A few friends and I are working on a home-brewed engine for a selection of games we wish to produce in the future. We're making it to satisfy a few key requirements that we haven't found were properly handled in professional game engines. But we were wondering, how can we test how effective our engine is at solving the problems we set out to solve?
For example, our games require a very specific internal OOP architecture, and the engine facilitates that, making it easy for us to do what we want. How are we supposed to make sure the engine actually helps us?
The reason I ask is because I've written unit tests before, but they've usually been to test whether or not something is correct. Does the engine properly determine collisions between convex polygons? Does the event propagator properly respond to user input? Is the implementation of Bresenham's line algorithm for rendering line primitives correct? Things like this.
When it comes to testing effectiveness of the application as a whole, however, there is no notion of right or wrong. It's fuzzy, it could be pretty effective, very effective, or not effective at all. Is the only solution just to make a game using the engine, and determine the engine's effectiveness from there? I want to say no, because the point of testing is to catch errors early on right, so if we make a game to test effectiveness, we have to build the entire engine beforehand.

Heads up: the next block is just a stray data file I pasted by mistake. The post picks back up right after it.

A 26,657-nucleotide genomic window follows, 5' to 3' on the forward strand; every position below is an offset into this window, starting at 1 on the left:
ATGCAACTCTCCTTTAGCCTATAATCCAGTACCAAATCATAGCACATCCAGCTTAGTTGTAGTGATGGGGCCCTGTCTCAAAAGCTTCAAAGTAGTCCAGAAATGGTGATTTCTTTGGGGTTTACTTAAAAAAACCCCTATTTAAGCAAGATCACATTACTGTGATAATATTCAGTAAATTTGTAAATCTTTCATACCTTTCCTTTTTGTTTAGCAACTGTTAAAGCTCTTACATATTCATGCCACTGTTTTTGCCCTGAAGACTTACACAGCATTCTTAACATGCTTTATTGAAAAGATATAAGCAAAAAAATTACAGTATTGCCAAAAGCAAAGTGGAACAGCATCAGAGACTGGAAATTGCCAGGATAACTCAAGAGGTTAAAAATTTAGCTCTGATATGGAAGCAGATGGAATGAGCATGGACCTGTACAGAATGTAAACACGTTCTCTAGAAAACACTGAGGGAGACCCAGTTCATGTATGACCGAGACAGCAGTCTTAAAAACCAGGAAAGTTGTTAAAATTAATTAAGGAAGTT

How would tests like these even be included? If we integrated "test games" using the same program we use to integrate unit tests, they'd get run every time the engine builds. But we don't want our stupid test games to start running every time we build.
So is there another solution?